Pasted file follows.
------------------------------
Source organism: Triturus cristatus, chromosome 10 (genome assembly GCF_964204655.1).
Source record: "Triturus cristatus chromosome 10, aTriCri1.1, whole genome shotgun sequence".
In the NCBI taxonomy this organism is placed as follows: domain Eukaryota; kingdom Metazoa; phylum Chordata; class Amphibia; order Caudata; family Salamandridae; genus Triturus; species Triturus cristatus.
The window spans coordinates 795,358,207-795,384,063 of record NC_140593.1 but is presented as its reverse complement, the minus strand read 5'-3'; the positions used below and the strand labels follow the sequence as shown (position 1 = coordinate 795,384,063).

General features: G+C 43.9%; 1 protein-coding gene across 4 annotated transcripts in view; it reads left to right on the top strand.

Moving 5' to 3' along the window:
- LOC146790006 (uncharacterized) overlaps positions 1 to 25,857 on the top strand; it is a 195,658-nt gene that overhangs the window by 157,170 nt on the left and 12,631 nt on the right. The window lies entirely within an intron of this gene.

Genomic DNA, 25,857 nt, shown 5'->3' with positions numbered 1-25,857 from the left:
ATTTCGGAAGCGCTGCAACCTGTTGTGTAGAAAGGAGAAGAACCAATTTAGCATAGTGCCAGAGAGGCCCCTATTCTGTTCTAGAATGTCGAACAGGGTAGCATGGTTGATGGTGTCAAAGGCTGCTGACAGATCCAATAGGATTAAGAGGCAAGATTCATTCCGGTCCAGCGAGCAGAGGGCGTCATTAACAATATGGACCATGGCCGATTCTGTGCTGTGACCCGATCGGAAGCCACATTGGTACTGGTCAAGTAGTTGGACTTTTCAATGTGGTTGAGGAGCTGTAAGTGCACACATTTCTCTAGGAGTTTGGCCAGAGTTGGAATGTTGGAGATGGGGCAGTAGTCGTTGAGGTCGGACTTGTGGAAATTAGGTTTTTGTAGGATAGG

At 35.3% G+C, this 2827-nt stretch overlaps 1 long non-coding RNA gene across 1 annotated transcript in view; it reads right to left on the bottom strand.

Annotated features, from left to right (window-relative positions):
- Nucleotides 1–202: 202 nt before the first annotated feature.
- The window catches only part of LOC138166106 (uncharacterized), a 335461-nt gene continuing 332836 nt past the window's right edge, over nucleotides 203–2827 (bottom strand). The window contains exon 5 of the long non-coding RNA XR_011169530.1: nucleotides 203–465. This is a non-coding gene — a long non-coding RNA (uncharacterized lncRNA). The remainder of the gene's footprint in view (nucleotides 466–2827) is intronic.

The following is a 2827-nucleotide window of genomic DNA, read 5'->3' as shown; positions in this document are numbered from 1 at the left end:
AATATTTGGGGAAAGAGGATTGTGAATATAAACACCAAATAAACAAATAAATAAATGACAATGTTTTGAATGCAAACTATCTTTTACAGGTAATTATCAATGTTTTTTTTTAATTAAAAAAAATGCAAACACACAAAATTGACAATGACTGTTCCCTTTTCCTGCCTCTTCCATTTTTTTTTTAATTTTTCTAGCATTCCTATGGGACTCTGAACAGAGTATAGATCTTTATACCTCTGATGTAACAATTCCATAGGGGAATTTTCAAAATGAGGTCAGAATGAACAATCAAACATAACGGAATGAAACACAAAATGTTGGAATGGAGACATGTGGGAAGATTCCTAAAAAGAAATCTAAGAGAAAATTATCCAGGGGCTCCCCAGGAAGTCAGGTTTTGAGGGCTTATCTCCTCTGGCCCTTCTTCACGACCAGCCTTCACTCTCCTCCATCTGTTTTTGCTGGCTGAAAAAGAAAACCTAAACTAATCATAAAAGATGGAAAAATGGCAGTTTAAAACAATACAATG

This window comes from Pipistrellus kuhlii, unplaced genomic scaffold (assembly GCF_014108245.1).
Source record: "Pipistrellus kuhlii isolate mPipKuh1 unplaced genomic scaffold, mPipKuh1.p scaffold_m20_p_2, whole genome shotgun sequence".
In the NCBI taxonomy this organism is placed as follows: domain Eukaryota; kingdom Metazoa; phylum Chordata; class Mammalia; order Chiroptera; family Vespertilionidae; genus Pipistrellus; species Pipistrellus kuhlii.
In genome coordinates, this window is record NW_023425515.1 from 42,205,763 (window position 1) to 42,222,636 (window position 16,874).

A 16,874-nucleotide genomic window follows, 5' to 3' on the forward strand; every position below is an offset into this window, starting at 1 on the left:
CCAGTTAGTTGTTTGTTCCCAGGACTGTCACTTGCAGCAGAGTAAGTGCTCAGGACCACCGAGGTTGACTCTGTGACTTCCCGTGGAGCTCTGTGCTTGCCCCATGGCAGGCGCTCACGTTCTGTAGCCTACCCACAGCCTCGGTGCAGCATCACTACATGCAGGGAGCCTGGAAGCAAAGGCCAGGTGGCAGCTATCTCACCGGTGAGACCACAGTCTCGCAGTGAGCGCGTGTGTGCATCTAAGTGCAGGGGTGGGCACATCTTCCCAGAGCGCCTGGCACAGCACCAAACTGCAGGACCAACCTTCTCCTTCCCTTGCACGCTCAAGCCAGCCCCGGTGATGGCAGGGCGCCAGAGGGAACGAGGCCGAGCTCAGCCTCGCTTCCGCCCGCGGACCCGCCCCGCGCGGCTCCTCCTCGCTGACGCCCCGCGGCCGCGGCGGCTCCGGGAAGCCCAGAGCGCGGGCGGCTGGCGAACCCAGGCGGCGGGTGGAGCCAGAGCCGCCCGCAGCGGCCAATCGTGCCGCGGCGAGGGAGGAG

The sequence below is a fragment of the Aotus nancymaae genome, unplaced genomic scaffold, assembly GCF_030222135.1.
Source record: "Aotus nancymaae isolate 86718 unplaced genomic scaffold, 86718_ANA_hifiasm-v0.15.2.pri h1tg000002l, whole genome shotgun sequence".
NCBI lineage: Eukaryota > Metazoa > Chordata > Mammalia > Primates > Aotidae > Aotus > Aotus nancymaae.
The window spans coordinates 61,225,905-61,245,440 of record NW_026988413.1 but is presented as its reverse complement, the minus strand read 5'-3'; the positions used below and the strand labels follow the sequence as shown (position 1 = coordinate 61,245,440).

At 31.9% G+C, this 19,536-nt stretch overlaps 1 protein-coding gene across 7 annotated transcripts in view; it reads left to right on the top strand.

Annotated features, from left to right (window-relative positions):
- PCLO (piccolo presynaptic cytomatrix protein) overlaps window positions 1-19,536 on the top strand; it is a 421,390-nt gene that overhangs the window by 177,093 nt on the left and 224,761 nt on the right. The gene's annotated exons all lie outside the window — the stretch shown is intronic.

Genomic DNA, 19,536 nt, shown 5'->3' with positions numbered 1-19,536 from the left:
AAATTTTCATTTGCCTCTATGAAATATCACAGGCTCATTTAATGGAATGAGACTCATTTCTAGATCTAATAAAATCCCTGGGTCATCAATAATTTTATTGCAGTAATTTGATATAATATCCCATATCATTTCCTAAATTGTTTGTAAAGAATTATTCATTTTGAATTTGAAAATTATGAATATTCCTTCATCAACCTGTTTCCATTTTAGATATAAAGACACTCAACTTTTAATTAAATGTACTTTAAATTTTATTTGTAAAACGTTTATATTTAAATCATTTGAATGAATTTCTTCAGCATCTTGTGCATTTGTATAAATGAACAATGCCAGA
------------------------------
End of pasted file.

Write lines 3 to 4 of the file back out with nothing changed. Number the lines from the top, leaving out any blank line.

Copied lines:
In the NCBI taxonomy this organism is placed as follows: domain Eukaryota; kingdom Metazoa; phylum Chordata; class Amphibia; order Caudata; family Salamandridae; genus Triturus; species Triturus cristatus.
The window spans coordinates 795,358,207-795,384,063 of record NC_140593.1 but is presented as its reverse complement, the minus strand read 5'-3'; the positions used below and the strand labels follow the sequence as shown (position 1 = coordinate 795,384,063).